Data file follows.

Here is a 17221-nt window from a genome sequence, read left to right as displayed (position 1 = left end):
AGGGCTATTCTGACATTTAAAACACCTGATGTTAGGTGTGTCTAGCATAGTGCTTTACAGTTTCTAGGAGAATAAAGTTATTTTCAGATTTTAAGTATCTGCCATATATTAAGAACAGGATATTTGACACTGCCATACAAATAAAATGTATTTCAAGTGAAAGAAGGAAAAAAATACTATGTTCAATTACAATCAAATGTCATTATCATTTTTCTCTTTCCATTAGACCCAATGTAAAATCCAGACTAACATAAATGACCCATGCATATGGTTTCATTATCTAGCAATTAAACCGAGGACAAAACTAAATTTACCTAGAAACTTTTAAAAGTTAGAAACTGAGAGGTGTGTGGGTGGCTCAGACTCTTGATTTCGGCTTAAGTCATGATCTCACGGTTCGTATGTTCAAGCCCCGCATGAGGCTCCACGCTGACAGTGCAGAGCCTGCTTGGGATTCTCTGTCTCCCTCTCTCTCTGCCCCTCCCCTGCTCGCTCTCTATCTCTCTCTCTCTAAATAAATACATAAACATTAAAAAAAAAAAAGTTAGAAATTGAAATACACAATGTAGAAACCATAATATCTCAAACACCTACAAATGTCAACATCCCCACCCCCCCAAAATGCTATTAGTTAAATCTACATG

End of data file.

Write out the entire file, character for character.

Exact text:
Here is a 17221-nt window from a genome sequence, read left to right as displayed (position 1 = left end):
AGGGCTATTCTGACATTTAAAACACCTGATGTTAGGTGTGTCTAGCATAGTGCTTTACAGTTTCTAGGAGAATAAAGTTATTTTCAGATTTTAAGTATCTGCCATATATTAAGAACAGGATATTTGACACTGCCATACAAATAAAATGTATTTCAAGTGAAAGAAGGAAAAAAATACTATGTTCAATTACAATCAAATGTCATTATCATTTTTCTCTTTCCATTAGACCCAATGTAAAATCCAGACTAACATAAATGACCCATGCATATGGTTTCATTATCTAGCAATTAAACCGAGGACAAAACTAAATTTACCTAGAAACTTTTAAAAGTTAGAAACTGAGAGGTGTGTGGGTGGCTCAGACTCTTGATTTCGGCTTAAGTCATGATCTCACGGTTCGTATGTTCAAGCCCCGCATGAGGCTCCACGCTGACAGTGCAGAGCCTGCTTGGGATTCTCTGTCTCCCTCTCTCTCTGCCCCTCCCCTGCTCGCTCTCTATCTCTCTCTCTCTAAATAAATACATAAACATTAAAAAAAAAAAAGTTAGAAATTGAAATACACAATGTAGAAACCATAATATCTCAAACACCTACAAATGTCAACATCCCCACCCCCCCAAAATGCTATTAGTTAAATCTACATG